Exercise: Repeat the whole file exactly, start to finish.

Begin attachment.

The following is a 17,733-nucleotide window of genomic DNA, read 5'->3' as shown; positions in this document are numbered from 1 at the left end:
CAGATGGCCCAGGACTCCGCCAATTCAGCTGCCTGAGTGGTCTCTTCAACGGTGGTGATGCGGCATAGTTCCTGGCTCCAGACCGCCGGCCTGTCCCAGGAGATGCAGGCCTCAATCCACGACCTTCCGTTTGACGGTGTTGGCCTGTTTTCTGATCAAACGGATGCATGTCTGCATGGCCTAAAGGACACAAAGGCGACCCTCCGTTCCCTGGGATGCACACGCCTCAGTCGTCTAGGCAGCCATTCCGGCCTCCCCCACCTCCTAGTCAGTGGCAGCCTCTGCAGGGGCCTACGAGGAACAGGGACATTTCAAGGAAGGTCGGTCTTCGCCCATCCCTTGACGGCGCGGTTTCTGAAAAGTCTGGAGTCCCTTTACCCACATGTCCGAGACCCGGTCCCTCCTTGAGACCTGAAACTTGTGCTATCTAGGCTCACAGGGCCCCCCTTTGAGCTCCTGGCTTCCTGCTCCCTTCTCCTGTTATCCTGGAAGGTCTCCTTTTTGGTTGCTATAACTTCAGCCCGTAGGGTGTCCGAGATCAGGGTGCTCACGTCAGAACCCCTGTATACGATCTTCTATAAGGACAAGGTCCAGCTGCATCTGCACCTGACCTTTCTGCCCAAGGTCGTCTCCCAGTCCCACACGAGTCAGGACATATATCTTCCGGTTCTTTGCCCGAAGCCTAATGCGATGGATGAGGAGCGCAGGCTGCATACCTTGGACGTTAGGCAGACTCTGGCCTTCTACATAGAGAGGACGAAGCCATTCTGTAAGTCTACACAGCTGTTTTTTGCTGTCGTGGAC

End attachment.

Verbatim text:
The following is a 17,733-nucleotide window of genomic DNA, read 5'->3' as shown; positions in this document are numbered from 1 at the left end:
CAGATGGCCCAGGACTCCGCCAATTCAGCTGCCTGAGTGGTCTCTTCAACGGTGGTGATGCGGCATAGTTCCTGGCTCCAGACCGCCGGCCTGTCCCAGGAGATGCAGGCCTCAATCCACGACCTTCCGTTTGACGGTGTTGGCCTGTTTTCTGATCAAACGGATGCATGTCTGCATGGCCTAAAGGACACAAAGGCGACCCTCCGTTCCCTGGGATGCACACGCCTCAGTCGTCTAGGCAGCCATTCCGGCCTCCCCCACCTCCTAGTCAGTGGCAGCCTCTGCAGGGGCCTACGAGGAACAGGGACATTTCAAGGAAGGTCGGTCTTCGCCCATCCCTTGACGGCGCGGTTTCTGAAAAGTCTGGAGTCCCTTTACCCACATGTCCGAGACCCGGTCCCTCCTTGAGACCTGAAACTTGTGCTATCTAGGCTCACAGGGCCCCCCTTTGAGCTCCTGGCTTCCTGCTCCCTTCTCCTGTTATCCTGGAAGGTCTCCTTTTTGGTTGCTATAACTTCAGCCCGTAGGGTGTCCGAGATCAGGGTGCTCACGTCAGAACCCCTGTATACGATCTTCTATAAGGACAAGGTCCAGCTGCATCTGCACCTGACCTTTCTGCCCAAGGTCGTCTCCCAGTCCCACACGAGTCAGGACATATATCTTCCGGTTCTTTGCCCGAAGCCTAATGCGATGGATGAGGAGCGCAGGCTGCATACCTTGGACGTTAGGCAGACTCTGGCCTTCTACATAGAGAGGACGAAGCCATTCTGTAAGTCTACACAGCTGTTTTTTGCTGTCGTGGAC